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Finding aid to the Northern California Indian Association Newsletters and Bulletins MS.1311
MS.1311  
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Collection Overview
 
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Description
The Northern California Indian Association, formed in 1894, was a branch of the Women’s National Indian Association, which formed in Philadelphia in 1879. The Northern California Indian Association, based in San Jose, CA, campaigned for “the physical, moral, and educational advancement” of the California Indians. This collection consists of newsletters and bulletins from the Northern California Indian Association in the early 20th century. Many of the items focus on the Zayante Indian Conferences held annually in Mount Hermon, California beginning in 1906. There is also information about the Association’s efforts to start an industrial school for Indians and a report from the Indian Board of Co-Operation.
Background
The Northern California Indian Association, formed in 1894, was a branch of the Women’s National Indian Association, which formed in Philadelphia in 1879. The Northern California Indian Association, based in San Jose, CA, campaigned for “the physical, moral, and educational advancement” of the California Indians. The organization considered itself non-denominational Christian. In 1901, the national organization’s name changed to the National Indian Association, though its membership remained mostly female. The following people were officers in the San Jose branch: Mrs. Josephine Gilchrist, Mrs. Mary Edwards, Mrs. Jessie Knight Jordan, Mrs. E.D. Van Denburgh, Miss Jennie Farwell, Mrs. Fred Smith, Mr. Charles E. Kelsey, Mrs. Edith Beasly, Miss Cornelia Taber, Mrs. Mary Bacon, and Mrs. Ed Williams.George Wharton James (1858-1923) was born in Gainsborough, England. He became a preacher for the Methodist Church before coming to California in the 1880s. While in California, James abandoned the ministry and traveled throughout the United States. He was well known as a writer, explorer, book collector, artifact collector, and an Indian civil-rights activist. Like Charles Lummis, James was considered an eccentric of the American West. The two men had a notable rivalry though James served as editor of Lummis’s Out West magazine beginning in 1912.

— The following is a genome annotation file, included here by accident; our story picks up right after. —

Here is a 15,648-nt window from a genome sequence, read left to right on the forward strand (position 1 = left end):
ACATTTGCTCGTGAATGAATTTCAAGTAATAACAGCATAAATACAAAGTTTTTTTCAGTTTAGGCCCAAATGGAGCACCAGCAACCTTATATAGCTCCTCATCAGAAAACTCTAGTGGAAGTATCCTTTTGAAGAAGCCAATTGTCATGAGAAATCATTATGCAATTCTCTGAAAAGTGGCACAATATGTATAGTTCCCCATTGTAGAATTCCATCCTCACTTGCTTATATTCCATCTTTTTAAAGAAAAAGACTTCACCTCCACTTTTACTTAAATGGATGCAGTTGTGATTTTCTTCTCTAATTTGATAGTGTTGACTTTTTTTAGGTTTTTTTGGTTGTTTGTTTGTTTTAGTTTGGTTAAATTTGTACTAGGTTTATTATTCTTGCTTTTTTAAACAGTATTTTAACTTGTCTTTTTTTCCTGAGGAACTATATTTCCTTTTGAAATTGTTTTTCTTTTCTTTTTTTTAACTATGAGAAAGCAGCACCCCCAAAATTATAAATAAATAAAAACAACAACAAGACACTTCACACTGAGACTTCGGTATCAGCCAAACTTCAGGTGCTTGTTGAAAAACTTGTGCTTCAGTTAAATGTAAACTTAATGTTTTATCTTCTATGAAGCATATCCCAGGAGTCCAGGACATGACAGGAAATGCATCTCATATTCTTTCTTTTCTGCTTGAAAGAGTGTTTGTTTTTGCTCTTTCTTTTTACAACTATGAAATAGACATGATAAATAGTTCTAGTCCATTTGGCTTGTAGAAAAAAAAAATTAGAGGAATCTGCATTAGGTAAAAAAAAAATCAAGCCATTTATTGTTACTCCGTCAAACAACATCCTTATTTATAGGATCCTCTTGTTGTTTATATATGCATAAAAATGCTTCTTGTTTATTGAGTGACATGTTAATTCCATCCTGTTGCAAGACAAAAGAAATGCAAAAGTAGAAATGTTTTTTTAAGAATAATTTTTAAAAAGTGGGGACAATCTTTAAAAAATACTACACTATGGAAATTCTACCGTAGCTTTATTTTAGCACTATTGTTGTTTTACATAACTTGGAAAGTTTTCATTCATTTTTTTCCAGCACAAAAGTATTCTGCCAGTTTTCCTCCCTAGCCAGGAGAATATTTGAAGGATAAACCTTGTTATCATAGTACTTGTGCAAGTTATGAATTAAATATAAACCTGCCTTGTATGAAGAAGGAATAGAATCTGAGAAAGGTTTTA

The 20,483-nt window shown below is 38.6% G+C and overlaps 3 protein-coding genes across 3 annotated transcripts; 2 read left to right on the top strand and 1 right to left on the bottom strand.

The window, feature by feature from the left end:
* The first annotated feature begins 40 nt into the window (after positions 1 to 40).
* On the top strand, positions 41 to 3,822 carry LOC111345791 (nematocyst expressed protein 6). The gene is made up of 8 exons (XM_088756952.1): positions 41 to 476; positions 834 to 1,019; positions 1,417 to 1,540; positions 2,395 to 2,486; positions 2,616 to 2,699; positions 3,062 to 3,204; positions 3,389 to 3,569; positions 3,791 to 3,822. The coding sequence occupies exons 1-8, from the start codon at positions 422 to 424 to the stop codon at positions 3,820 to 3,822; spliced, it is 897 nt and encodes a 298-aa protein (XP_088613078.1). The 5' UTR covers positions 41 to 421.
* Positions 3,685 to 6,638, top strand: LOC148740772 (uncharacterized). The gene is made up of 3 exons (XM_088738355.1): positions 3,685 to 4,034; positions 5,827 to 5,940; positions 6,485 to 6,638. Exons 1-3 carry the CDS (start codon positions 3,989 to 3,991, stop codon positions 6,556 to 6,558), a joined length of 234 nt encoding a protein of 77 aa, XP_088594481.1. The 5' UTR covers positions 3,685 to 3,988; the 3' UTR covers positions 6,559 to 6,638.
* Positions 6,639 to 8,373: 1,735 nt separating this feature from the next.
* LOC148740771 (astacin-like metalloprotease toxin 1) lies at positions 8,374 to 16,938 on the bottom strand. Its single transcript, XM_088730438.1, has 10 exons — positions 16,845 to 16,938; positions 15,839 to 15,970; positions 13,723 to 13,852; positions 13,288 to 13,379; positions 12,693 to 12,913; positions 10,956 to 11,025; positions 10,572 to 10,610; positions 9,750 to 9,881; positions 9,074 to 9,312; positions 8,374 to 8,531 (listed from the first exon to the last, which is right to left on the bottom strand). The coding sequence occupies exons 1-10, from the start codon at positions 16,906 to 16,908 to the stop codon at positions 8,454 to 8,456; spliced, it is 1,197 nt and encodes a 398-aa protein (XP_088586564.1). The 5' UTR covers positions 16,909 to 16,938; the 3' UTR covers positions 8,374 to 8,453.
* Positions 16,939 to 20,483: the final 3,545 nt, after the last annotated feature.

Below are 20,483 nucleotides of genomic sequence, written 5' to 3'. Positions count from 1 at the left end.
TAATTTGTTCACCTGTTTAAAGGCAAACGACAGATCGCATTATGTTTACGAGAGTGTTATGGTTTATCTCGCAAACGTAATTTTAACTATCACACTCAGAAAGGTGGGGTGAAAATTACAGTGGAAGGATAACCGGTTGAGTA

Extent
0.1 Linear feet (2 folders)
Restrictions
Copyright has not been assigned to the Autry National Center. All requests for permission to publish or quote from manuscripts must be submitted in writing to the Autry Archivist. Permission for publication is given on behalf of the Autry National Center as the custodian of the physical items and is not intended to include or imply permission of the copyright holder, which must also be obtained by the reader.
Availability
Collection is open for research. Appointments to view materials are required. To make an appointment please visit http://theautry.org/research/research-rules-and-application or contact library staff at rroom@theautry.org.